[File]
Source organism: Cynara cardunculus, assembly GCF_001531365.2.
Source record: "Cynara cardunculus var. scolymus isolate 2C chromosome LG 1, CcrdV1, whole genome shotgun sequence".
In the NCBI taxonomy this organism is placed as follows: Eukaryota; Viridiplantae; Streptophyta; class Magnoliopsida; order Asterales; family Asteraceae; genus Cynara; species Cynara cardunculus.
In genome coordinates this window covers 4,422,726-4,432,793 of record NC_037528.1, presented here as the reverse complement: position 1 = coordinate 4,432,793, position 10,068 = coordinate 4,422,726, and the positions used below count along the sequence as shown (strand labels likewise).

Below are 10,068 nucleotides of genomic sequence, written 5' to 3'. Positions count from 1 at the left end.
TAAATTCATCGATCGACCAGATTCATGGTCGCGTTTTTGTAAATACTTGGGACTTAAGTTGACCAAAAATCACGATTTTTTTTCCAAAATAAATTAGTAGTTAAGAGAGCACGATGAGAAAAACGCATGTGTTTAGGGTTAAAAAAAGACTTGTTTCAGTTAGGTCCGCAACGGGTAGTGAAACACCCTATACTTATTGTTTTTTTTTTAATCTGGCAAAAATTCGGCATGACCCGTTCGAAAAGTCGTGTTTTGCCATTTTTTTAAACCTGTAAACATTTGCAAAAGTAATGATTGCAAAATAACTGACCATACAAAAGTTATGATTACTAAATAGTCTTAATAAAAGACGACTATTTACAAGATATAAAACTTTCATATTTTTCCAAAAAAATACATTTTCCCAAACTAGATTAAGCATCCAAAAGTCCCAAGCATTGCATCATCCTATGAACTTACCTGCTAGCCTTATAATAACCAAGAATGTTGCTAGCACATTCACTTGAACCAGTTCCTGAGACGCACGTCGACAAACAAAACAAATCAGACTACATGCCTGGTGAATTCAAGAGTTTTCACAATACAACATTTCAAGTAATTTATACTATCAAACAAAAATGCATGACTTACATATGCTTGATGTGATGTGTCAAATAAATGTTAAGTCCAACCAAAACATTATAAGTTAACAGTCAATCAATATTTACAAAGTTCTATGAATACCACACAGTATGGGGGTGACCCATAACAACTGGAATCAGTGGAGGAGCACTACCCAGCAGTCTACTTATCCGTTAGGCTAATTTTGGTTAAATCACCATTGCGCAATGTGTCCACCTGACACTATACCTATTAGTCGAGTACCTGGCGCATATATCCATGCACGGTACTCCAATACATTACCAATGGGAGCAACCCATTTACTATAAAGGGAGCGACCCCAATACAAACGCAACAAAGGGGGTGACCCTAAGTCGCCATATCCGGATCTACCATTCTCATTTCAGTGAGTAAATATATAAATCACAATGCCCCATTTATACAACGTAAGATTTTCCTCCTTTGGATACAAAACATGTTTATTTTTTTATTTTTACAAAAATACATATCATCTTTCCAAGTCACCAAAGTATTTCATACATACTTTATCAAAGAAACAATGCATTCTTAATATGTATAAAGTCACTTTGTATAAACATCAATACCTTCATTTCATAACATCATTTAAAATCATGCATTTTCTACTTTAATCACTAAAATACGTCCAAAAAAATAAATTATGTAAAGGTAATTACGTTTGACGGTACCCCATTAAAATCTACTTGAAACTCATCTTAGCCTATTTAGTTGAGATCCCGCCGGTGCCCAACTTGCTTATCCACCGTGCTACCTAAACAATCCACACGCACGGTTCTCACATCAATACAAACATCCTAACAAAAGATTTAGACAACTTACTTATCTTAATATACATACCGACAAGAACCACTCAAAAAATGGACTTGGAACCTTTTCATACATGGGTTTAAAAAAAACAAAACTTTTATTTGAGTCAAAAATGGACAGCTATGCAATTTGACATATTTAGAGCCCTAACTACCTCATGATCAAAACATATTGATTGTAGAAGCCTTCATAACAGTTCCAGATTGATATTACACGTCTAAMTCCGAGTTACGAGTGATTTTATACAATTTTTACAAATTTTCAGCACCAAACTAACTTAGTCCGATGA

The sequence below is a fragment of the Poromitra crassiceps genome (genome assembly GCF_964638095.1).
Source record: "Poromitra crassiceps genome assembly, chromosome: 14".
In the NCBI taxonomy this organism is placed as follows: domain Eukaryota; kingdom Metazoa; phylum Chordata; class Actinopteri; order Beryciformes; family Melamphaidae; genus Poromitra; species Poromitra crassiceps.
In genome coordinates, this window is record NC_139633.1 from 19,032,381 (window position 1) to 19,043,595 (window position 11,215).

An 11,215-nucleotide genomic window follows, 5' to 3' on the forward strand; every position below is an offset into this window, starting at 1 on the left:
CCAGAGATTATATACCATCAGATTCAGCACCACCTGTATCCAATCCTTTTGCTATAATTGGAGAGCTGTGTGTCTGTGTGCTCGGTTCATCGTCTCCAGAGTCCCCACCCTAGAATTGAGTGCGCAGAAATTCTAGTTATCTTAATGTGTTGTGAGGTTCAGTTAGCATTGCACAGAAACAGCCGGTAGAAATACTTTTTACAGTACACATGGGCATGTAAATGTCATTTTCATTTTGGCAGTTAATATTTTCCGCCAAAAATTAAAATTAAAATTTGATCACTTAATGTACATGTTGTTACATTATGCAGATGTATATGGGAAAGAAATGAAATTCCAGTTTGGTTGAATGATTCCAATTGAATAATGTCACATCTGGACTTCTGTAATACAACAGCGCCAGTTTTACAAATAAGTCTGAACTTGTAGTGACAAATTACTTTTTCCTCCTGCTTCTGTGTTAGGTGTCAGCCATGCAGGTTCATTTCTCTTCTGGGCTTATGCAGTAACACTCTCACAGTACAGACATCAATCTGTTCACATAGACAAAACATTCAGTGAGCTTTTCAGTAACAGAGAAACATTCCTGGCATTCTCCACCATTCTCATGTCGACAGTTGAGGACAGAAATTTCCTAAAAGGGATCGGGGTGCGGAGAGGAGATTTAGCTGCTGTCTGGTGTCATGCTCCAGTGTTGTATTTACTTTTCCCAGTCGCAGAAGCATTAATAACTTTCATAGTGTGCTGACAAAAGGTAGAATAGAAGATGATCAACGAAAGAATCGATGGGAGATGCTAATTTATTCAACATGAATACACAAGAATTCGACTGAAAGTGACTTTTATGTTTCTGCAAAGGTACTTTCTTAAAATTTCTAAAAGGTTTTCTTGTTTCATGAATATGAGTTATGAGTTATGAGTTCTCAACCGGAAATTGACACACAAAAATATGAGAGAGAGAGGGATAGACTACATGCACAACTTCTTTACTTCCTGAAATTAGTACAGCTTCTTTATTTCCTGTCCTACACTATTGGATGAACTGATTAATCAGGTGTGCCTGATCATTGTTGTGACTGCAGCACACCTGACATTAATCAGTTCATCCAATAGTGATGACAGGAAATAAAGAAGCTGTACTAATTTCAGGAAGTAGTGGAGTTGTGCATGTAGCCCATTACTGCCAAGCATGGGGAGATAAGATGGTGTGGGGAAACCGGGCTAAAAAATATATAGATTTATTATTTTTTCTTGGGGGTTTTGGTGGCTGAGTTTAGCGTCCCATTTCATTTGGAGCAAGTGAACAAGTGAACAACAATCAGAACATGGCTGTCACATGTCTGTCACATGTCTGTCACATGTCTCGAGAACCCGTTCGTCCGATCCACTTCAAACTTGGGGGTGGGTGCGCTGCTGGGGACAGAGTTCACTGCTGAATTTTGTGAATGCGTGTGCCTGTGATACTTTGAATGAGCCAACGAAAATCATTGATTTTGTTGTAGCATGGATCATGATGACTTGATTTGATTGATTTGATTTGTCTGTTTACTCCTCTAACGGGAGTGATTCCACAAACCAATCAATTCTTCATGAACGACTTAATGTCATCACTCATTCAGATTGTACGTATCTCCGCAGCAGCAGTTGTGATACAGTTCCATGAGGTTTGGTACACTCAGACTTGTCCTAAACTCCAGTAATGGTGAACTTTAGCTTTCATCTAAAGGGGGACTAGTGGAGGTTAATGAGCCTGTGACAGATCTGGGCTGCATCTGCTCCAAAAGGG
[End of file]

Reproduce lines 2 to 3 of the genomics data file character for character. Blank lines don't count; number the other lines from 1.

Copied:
Source record: "Cynara cardunculus var. scolymus isolate 2C chromosome LG 1, CcrdV1, whole genome shotgun sequence".
In the NCBI taxonomy this organism is placed as follows: Eukaryota; Viridiplantae; Streptophyta; class Magnoliopsida; order Asterales; family Asteraceae; genus Cynara; species Cynara cardunculus.